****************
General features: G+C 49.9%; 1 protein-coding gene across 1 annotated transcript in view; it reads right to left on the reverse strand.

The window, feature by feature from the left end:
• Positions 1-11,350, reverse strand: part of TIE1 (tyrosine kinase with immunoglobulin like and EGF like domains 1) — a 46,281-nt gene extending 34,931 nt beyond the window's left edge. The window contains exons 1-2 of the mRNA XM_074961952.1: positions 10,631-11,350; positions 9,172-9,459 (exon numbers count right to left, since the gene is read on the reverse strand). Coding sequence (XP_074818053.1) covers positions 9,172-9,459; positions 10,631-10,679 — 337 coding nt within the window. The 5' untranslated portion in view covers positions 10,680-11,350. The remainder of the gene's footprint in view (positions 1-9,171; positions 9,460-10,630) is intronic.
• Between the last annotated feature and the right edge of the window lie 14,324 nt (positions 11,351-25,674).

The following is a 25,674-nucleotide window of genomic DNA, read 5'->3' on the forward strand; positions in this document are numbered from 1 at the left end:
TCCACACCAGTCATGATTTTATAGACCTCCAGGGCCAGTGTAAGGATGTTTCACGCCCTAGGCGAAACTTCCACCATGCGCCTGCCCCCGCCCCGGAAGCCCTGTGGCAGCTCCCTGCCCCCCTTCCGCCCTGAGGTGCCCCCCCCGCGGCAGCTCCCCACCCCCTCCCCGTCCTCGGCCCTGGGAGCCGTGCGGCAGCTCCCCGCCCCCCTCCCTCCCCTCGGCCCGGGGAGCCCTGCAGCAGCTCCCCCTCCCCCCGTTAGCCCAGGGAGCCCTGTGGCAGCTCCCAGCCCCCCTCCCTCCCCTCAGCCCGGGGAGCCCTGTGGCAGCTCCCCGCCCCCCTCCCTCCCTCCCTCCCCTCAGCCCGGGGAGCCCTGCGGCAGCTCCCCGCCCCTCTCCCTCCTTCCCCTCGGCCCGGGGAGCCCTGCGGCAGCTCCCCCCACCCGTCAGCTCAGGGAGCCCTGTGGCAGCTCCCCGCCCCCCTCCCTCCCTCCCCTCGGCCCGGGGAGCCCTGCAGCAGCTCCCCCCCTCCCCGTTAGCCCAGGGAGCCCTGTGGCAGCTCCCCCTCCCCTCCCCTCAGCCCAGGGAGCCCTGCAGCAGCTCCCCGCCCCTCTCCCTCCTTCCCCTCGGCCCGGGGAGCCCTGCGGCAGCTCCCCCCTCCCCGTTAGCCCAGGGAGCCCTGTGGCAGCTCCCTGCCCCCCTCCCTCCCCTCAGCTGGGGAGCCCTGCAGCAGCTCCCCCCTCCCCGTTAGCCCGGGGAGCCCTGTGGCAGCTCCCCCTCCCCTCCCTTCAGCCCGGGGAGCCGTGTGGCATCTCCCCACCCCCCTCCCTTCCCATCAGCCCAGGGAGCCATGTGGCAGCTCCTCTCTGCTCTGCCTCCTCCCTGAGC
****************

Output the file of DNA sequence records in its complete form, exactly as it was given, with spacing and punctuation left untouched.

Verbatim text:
General features: G+C 49.9%; 1 protein-coding gene across 1 annotated transcript in view; it reads right to left on the reverse strand.

The window, feature by feature from the left end:
• Positions 1-11,350, reverse strand: part of TIE1 (tyrosine kinase with immunoglobulin like and EGF like domains 1) — a 46,281-nt gene extending 34,931 nt beyond the window's left edge. The window contains exons 1-2 of the mRNA XM_074961952.1: positions 10,631-11,350; positions 9,172-9,459 (exon numbers count right to left, since the gene is read on the reverse strand). Coding sequence (XP_074818053.1) covers positions 9,172-9,459; positions 10,631-10,679 — 337 coding nt within the window. The 5' untranslated portion in view covers positions 10,680-11,350. The remainder of the gene's footprint in view (positions 1-9,171; positions 9,460-10,630) is intronic.
• Between the last annotated feature and the right edge of the window lie 14,324 nt (positions 11,351-25,674).

The following is a 25,674-nucleotide window of genomic DNA, read 5'->3' on the forward strand; positions in this document are numbered from 1 at the left end:
TCCACACCAGTCATGATTTTATAGACCTCCAGGGCCAGTGTAAGGATGTTTCACGCCCTAGGCGAAACTTCCACCATGCGCCTGCCCCCGCCCCGGAAGCCCTGTGGCAGCTCCCTGCCCCCCTTCCGCCCTGAGGTGCCCCCCCCGCGGCAGCTCCCCACCCCCTCCCCGTCCTCGGCCCTGGGAGCCGTGCGGCAGCTCCCCGCCCCCCTCCCTCCCCTCGGCCCGGGGAGCCCTGCAGCAGCTCCCCCTCCCCCCGTTAGCCCAGGGAGCCCTGTGGCAGCTCCCAGCCCCCCTCCCTCCCCTCAGCCCGGGGAGCCCTGTGGCAGCTCCCCGCCCCCCTCCCTCCCTCCCTCCCCTCAGCCCGGGGAGCCCTGCGGCAGCTCCCCGCCCCTCTCCCTCCTTCCCCTCGGCCCGGGGAGCCCTGCGGCAGCTCCCCCCACCCGTCAGCTCAGGGAGCCCTGTGGCAGCTCCCCGCCCCCCTCCCTCCCTCCCCTCGGCCCGGGGAGCCCTGCAGCAGCTCCCCCCCTCCCCGTTAGCCCAGGGAGCCCTGTGGCAGCTCCCCCTCCCCTCCCCTCAGCCCAGGGAGCCCTGCAGCAGCTCCCCGCCCCTCTCCCTCCTTCCCCTCGGCCCGGGGAGCCCTGCGGCAGCTCCCCCCTCCCCGTTAGCCCAGGGAGCCCTGTGGCAGCTCCCTGCCCCCCTCCCTCCCCTCAGCTGGGGAGCCCTGCAGCAGCTCCCCCCTCCCCGTTAGCCCGGGGAGCCCTGTGGCAGCTCCCCCTCCCCTCCCTTCAGCCCGGGGAGCCGTGTGGCATCTCCCCACCCCCCTCCCTTCCCATCAGCCCAGGGAGCCATGTGGCAGCTCCTCTCTGCTCTGCCTCCTCCCTGAGC